Blimps long ago lost their value as a means of cargo transportation, military reconnaissance, or anti-aircraft defence; whilst the helium that fills them – more safely than the combustible hydrogen gas which brought down the Hindenburg in 1937 – is sharply increasing its value in other applications. But the US, which is currently producing most of the world’s helium, is short of fresh supplies and low on stocks. This is because the government-set price is rising too slowly to cover the combination of rising demand, delivery and distribution costs, and spot-price speculation. To fix this in the short term, the US Congress is considering a new bill, the Helium Stewardship Act of 2012, but no vote is likely on that until next year. Much of the recent reporting of a helium shortage, and threat to helium-supplied operation of medical scanning machines, has been stimulated by lobbying for the enactment of this bill by the commercial interests; naturally, they want to see the US government lid on helium prices lifted. (more…)
The state-owned tanker company Sovcomflot is to avoid the London Stock Exchange (LSE) for its initial public offering (IPO). Instead, it is reviving a decade-old plan of former chief executive Dmitry Skarga and will attempt to list its shares on the New York Stock Exchange (NYSE). A source in a position to know said the NYSE choice had been made a couple of months ago. The move to New York by Sovcomflot follows High Court rulings in London which have judged Sovocomflot’s management to have acted dishonestly in its pursuit of fraud and bribery litigation against Skarga, another former chief executive, and a former chartering partner.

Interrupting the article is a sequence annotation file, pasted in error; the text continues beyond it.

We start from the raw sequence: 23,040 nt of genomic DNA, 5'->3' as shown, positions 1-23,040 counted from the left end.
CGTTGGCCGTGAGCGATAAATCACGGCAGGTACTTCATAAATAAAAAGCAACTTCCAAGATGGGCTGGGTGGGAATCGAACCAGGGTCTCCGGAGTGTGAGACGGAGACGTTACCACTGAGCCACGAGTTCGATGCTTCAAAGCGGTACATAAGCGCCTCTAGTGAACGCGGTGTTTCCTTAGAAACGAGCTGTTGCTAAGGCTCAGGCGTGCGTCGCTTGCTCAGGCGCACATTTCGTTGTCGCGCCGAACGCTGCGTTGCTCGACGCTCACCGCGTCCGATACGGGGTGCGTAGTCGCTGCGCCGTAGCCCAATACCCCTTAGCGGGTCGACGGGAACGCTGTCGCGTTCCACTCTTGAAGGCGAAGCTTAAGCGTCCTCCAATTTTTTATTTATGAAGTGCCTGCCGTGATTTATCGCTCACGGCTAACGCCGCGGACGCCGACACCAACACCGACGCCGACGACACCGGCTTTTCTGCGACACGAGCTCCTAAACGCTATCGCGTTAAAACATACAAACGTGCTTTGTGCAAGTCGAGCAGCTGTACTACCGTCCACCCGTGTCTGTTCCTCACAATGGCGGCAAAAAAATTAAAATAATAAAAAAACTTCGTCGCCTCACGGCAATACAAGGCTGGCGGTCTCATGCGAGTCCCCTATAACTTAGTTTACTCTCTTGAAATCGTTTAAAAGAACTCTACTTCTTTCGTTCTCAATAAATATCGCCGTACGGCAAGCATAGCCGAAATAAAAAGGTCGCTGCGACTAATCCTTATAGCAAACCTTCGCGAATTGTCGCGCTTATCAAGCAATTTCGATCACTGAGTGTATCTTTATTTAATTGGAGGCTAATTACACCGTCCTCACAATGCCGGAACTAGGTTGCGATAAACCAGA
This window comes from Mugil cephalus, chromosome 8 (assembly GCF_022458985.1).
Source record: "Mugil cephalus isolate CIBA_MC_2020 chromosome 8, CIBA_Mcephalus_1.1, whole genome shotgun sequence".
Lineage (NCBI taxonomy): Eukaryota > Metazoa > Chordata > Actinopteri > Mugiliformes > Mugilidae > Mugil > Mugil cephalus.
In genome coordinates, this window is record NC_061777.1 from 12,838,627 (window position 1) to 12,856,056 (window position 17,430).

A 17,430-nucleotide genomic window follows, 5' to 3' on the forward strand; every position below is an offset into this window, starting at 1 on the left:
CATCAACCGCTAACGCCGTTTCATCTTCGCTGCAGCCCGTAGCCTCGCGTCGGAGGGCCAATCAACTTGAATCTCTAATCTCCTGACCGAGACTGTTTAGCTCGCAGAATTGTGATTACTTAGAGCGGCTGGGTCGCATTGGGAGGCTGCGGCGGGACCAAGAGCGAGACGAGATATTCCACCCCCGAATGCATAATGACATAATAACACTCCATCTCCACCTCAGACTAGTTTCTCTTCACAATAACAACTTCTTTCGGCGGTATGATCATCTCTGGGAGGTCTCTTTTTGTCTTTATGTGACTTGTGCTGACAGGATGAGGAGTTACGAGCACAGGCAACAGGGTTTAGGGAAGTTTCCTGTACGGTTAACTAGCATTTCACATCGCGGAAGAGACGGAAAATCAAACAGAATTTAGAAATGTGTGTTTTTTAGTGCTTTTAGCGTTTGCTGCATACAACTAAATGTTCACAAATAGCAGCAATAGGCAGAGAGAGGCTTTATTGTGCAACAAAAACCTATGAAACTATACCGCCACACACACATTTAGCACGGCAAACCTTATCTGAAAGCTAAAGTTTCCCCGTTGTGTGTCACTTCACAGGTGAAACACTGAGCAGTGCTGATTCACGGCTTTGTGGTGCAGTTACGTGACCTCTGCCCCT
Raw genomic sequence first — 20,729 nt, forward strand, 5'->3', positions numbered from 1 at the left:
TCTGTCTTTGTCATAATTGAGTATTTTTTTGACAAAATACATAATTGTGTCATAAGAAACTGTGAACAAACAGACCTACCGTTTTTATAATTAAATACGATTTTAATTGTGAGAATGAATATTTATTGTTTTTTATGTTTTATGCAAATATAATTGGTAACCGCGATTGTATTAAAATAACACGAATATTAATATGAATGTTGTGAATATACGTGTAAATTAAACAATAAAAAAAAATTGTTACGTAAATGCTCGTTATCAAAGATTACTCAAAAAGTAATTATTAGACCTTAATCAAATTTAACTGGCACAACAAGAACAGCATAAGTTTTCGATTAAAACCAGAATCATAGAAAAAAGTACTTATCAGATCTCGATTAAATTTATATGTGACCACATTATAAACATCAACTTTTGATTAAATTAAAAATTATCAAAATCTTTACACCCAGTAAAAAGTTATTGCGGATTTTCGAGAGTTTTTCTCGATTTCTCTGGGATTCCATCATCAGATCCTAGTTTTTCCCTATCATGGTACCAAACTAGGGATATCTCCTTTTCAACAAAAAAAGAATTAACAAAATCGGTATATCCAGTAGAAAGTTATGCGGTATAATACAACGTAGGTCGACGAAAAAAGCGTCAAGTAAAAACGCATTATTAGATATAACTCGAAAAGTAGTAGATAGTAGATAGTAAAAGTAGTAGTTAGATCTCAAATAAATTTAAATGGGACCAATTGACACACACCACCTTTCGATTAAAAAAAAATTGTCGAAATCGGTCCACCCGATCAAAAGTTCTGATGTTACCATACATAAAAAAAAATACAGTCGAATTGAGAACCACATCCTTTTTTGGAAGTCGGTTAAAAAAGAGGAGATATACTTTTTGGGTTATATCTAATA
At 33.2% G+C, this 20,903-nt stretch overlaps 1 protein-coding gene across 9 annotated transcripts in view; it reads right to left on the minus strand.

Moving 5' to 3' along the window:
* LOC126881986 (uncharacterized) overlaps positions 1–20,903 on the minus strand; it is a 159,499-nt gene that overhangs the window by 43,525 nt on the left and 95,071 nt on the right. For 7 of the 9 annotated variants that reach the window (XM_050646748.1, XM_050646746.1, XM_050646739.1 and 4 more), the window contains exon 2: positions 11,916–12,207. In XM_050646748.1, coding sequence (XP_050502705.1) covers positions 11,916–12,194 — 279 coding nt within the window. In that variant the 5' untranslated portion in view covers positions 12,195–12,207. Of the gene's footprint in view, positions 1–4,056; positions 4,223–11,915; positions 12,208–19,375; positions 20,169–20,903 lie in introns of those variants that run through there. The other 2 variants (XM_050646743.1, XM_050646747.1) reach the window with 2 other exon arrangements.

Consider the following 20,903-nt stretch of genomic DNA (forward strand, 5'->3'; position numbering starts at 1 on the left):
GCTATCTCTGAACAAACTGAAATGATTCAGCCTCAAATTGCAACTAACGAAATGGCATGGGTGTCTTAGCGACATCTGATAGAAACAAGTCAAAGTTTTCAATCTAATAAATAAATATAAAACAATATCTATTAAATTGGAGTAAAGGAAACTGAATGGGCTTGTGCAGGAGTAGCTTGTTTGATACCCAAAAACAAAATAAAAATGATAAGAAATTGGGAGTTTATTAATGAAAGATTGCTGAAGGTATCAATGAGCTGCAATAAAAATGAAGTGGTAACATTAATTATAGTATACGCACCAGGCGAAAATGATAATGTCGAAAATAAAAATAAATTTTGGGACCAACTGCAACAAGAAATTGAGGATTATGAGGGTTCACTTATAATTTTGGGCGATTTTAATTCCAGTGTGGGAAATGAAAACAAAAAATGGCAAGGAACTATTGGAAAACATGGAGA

The proposed move also comes after the Fitch ratings agency has issued a downgrade for Sovcomflot, claiming the failure of the company to sell shares — deferred until next year after several earlier postponements — is weakening its ability to cover its debts, as revenues remain under pressure from poor freight rates. Last week Sovcomflot reported it was loss-making in the September quarter – the first loss the company has reported since it began issuing audited reports according to International Financial Reporting Standards (IFRS). (more…)
The Ukraine war is splitting the communist parties of Europe between those taking the US side, and those on the Russian side.
In an unusual public criticism of the Greek Communist Party (KKE) and of smaller communist parties in Europe which have endorsed the Greek criticism of Russia for waging an “imperialist” war against the Ukraine, the Russian Communist Party (KPRF) has responded this week with a 3,300-word declaration: “The military conflict in Ukraine,” the party said, “cannot be described as an imperialist war, as our comrades would argue. It is essentially a national liberation war of the people of Donbass. From Russia’s point of view it is a struggle against an external threat to national security and against Fascism.”
By contrast, the Russian communists have not bothered to send advice, or air public criticism of the Cypriot communists and their party, the Progressive Party of Working People (AKEL). On March 2, AKEL issued a communiqué “condemn[ing] Russia’s invasion of Ukraine and calls for an immediate ceasefire and the withdrawal of the Russian troops from Ukrainian territories….[and] stresses that the Russian Federation’s action in recognising the Donetsk and Luhansk regions constitutes a violation of the principle of the territorial integrity of states.”
To the KPRF in Moscow the Cypriots are below contempt; the Greeks are a fraction above it.
A Greek-Cypriot veteran of Cypriot politics and unaffiliated academic explains: “The Cypriot communists do not allow themselves to suffer for what they profess to believe. Actually, they are a misnomer. They are the American party of the left in Cyprus, just as [President Nikos] Anastasiades is the American party of the right.” As for the Greek left, Alexis Tsipras of Syriza – with 85 seats of the Greek parliament’s 300, the leading party of the opposition – the KKE (with 15 seats), and Yanis Varoufakis of MeRA25 (9 seats), the source adds: “The communists are irrelevant in Europe and in the US, except in the very narrow context of Greek party politics.”